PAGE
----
Highway, bridge construction starts surge

News McGraw-Hill Construction October 07, 2004
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August construction starts settled back 4% from the previous month to a seasonally adjusted annual rate of $573

August construction starts settled back 4% from the previous month to a seasonally adjusted annual rate of $573.3 billion, according to McGraw-Hill Construction, a division of The McGraw-Hill Cos. The retreat for total construction was due to a slower pace for nonresidential building after a very strong July, in combination with a slight loss of momentum for residential building and nonbuilding construction. For the first eight months of 2004, total construction on an unadjusted basis came to $394.3 billion, up 10% from the same period a year ago.


The August statistics produced a 173 reading for the Dodge Index, down from July's 179 which was the highest level so far in 2004.


"Total construction continues to move at a healthy pace, and it's now virtually certain that full year growth for 2004 will exceed the 5% gain in 2003," said Robert Murray, vice president of economic affairs for McGraw-Hill Construction.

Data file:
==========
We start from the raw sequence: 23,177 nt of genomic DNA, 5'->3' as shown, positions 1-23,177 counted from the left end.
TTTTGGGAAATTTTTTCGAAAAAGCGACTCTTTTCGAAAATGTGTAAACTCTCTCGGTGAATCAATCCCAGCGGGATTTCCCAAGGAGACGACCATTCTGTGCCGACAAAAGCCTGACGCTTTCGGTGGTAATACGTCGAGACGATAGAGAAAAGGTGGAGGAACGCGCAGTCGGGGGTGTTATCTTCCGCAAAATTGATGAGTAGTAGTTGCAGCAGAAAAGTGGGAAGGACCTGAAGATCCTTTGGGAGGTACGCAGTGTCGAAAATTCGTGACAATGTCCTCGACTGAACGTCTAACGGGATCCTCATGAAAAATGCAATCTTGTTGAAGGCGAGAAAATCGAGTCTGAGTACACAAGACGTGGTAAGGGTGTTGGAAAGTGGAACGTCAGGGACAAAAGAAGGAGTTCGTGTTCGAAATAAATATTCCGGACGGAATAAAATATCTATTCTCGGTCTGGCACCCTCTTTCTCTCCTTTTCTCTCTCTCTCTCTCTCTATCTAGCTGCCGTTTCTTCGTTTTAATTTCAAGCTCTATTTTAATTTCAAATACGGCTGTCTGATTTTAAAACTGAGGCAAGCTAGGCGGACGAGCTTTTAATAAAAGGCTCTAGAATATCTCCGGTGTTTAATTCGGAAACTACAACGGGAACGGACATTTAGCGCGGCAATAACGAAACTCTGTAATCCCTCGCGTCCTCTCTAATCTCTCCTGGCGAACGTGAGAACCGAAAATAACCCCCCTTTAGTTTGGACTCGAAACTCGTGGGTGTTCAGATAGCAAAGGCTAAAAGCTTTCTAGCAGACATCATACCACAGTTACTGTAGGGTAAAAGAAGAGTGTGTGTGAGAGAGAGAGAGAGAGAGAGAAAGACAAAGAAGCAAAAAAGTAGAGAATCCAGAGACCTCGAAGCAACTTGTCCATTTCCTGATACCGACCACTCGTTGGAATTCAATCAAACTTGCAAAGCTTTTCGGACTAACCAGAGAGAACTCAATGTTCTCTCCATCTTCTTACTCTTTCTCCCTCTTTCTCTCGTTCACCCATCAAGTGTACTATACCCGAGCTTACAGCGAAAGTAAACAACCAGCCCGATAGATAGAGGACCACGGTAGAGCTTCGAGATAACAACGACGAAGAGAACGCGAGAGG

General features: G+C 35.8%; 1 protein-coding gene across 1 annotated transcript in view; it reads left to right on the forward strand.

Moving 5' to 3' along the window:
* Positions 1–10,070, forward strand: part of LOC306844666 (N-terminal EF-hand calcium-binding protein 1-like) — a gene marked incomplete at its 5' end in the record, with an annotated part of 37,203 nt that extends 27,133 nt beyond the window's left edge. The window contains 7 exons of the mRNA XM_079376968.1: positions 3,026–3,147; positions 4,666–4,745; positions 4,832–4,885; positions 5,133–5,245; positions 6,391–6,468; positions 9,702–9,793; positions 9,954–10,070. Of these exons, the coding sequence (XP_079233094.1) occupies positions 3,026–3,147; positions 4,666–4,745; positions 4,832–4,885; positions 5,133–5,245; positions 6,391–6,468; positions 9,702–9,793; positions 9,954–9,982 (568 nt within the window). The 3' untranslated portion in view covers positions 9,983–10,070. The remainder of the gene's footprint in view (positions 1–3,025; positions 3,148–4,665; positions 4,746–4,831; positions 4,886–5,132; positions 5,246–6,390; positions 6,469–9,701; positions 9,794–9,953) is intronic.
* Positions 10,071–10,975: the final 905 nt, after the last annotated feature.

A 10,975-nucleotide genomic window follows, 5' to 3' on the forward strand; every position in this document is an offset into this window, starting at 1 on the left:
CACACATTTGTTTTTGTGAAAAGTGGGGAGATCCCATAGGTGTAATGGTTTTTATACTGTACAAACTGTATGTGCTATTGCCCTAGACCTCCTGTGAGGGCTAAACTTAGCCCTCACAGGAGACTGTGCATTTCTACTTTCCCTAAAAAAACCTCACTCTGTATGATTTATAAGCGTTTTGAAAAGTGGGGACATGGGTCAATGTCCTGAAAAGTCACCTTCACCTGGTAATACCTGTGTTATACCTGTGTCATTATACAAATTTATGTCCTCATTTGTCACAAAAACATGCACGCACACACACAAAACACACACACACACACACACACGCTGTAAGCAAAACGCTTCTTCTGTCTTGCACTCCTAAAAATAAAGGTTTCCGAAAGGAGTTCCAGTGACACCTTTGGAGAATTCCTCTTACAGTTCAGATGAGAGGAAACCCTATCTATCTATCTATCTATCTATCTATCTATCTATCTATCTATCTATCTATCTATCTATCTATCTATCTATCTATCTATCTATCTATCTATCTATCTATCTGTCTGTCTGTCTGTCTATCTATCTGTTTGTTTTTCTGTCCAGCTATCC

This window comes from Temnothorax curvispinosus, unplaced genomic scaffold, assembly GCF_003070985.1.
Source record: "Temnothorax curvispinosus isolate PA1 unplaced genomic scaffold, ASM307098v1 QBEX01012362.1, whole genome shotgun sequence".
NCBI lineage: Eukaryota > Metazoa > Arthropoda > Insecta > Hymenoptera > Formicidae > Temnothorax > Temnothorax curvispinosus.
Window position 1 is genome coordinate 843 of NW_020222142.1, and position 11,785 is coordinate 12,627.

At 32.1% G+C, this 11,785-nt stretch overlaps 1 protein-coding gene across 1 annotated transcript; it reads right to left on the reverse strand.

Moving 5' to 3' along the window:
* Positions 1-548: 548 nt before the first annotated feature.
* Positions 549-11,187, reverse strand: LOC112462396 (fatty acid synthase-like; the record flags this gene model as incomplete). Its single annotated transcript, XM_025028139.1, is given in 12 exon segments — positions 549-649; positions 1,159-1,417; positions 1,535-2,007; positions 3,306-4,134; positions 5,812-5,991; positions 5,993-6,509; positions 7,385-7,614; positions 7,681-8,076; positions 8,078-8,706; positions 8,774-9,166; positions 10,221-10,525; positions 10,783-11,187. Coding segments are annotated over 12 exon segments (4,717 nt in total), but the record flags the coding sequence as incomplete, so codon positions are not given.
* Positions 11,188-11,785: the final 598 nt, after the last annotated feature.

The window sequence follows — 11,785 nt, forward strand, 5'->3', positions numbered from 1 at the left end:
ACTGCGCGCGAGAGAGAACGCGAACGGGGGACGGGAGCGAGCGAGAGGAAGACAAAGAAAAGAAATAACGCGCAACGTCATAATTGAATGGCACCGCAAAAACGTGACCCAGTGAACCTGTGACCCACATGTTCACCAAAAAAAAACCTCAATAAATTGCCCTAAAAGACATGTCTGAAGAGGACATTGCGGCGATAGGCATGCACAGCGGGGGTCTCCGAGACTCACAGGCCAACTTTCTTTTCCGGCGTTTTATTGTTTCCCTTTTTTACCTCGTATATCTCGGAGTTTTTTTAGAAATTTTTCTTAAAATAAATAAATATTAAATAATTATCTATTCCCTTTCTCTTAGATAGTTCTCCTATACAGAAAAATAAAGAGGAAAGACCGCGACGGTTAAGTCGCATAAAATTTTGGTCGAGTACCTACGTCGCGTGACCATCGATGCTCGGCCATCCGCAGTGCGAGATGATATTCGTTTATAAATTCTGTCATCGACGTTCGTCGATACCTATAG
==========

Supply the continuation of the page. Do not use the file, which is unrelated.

Nonbuilding construction in August fell 2% to $100.1 billion. Public works construction retreated 1%, with the loss of momentum coming from the environmental categories. Highways and bridges had a strong August, with respective gains of 11% and 25%. Helping to boost the bridge total in August were the start of major renovation projects in Houston ($175 million) and New York City ($137 million).


While August was relatively strong for transportation-related work, the broader trend during 2004 has been downward, with the first eight months of 2004 showing a 2% decline for highways and a 16% decline for bridges.


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